London Metropolitan Police demand water cannons

By Paul Stuart
22 June 2013

In the build-up to the recent G8 summit in Northern Ireland, London’s Metropolitan Police and the Association of Chief Police Officers (ACPO) furthered plans to obtain the usage of water cannon.

The two bodies presented a case to Conservative Party home secretary Theresa May for the government to purchase three water cannons, two to be under the control of the Metropolitan Police.

Government spokesmen confirmed that the purchase had already been agreed to in principle. The home secretary stated bluntly that the police will be given whatever “tools they need in order to do their job.”

A Home Office source told the Daily Express that May is “actually pushing” for water cannon. A Home Office spokesman admitted that they were “currently providing advice to ACPO and the Metropolitan Police as they build the case.” And he repeated May’s threat: “We will ensure [police] forces have the tools and powers they need to maintain order on our streets.”

During the 2011 August riots in London, the home secretary had ruled out the use of water cannon. She said at the time, “We have a different attitude to the culture of policing here. We police by consent.” Although “consensual” policing has long been a myth, the deployment of water cannons would represent a further shift to violent state repression of political opposition to its austerity measures.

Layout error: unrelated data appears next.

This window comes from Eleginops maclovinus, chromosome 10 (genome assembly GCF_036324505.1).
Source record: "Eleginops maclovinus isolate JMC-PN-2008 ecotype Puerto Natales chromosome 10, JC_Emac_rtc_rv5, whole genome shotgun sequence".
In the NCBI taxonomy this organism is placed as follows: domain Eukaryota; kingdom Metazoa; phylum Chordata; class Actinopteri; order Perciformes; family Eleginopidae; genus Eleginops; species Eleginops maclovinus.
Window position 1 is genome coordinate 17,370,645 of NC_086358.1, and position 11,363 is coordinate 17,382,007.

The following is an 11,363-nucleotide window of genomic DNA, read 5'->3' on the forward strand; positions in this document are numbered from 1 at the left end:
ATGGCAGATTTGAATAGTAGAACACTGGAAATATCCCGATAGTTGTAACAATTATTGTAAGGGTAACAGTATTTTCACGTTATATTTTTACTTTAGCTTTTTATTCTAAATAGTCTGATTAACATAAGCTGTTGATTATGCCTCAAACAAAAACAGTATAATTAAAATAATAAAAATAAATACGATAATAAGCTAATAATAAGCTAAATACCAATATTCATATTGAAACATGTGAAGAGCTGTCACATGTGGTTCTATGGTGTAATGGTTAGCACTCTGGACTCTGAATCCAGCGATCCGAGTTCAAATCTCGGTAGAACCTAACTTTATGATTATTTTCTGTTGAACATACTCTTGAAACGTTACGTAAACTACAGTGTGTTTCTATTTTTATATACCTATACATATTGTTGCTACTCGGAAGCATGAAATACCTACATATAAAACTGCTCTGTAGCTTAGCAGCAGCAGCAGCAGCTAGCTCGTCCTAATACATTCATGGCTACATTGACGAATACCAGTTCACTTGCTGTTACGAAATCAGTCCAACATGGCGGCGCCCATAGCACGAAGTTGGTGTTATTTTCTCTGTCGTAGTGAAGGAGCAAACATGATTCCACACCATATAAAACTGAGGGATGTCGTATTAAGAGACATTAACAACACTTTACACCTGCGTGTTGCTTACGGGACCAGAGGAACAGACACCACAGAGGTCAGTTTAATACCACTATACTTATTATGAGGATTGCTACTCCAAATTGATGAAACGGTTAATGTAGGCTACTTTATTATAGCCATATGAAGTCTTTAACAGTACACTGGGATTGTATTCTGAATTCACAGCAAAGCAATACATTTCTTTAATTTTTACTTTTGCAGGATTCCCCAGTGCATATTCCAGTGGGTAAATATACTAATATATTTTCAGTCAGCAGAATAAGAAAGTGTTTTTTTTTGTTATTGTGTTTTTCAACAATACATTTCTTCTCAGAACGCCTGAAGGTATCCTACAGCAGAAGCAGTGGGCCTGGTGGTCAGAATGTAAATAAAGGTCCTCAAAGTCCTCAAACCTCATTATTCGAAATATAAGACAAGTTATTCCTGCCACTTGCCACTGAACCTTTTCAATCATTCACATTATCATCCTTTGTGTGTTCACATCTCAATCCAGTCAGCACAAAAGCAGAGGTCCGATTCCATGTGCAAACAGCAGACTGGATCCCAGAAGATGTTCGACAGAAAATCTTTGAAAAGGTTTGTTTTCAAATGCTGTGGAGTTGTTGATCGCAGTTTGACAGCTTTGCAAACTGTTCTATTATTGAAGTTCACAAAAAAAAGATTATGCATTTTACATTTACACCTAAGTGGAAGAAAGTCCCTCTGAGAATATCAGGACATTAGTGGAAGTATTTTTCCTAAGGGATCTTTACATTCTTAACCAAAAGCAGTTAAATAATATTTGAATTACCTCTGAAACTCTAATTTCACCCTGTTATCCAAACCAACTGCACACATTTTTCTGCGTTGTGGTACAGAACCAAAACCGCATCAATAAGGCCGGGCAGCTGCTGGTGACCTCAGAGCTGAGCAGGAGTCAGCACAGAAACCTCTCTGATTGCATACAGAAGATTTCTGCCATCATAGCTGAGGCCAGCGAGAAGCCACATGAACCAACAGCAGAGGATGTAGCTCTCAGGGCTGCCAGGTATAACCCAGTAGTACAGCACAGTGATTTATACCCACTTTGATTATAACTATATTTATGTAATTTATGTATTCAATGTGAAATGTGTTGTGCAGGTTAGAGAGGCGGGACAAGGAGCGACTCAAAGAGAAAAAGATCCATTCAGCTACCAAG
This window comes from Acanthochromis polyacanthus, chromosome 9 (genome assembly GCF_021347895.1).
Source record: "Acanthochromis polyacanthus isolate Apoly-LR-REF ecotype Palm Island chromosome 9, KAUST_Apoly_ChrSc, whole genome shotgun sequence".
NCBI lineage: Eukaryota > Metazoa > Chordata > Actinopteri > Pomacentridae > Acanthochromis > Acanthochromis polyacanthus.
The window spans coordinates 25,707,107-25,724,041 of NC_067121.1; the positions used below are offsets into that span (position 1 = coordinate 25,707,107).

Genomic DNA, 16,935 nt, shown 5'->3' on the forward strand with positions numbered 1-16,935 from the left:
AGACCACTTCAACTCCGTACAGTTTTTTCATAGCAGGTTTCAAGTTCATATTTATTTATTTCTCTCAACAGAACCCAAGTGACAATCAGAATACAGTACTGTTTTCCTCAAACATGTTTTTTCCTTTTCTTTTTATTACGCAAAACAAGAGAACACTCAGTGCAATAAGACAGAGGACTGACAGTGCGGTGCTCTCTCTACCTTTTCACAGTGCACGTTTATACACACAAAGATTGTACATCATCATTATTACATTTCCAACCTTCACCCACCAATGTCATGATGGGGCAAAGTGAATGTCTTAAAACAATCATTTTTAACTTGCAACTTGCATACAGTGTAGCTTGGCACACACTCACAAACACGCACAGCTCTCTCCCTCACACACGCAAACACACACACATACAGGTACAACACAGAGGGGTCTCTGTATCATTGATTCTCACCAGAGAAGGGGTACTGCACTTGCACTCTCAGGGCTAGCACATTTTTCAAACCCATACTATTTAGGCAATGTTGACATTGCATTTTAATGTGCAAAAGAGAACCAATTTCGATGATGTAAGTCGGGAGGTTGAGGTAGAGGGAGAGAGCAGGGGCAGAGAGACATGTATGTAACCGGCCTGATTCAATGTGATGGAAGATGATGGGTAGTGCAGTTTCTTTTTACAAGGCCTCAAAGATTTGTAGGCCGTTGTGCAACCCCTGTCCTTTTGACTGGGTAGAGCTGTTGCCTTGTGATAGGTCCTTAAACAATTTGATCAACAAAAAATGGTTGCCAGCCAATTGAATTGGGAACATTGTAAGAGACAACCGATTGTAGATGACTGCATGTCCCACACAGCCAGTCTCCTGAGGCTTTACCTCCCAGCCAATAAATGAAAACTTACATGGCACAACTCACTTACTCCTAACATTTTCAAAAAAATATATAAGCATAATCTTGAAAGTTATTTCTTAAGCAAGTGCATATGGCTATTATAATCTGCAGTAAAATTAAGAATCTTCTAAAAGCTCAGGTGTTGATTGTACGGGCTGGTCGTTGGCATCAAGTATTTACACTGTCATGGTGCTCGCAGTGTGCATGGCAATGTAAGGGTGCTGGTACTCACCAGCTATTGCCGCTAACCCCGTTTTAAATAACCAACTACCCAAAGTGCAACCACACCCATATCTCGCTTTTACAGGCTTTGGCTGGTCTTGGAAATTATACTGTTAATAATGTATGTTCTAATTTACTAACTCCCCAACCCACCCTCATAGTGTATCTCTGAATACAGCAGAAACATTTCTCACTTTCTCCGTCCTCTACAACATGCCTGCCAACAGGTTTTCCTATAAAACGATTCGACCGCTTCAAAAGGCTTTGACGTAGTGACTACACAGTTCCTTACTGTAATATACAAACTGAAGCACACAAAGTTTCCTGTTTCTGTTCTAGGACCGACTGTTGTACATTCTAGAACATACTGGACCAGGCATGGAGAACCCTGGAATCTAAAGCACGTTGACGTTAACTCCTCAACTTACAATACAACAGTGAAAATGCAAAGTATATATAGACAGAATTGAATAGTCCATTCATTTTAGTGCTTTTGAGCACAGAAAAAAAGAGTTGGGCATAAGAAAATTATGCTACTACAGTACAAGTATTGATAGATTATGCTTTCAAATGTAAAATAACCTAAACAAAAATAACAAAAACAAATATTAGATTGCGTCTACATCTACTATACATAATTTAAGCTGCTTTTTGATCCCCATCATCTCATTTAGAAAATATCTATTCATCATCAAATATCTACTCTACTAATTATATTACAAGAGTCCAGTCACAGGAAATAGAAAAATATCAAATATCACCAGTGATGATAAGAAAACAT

Publicly, the home secretary and police chiefs have tried to play down the purchase of water cannons, saying that nothing has been decided, negotiations are ongoing and safeguards are still being considered.

Matters are already quite advanced, however. It was recently revealed that 4,000 Met police had been training at Longmoor military base in Hampshire, England, with two water cannons brought over from Northern Ireland.

This was ostensibly in preparation for the G8 meeting, but is clearly directed at the cannons’ more widespread use. The Police Service of Northern Ireland (PSNI) has six water cannons, but if the Met obtains them, it will be the first time such repressive apparatus has been deployed on the British mainland.

There was a massive police presence during the protests at the G8 summit. According to reports, in central Belfast, around 100 police Land Rovers were parked in side streets and water cannon units were on standby. Every bank in the city centre was guarded by at least two police officers.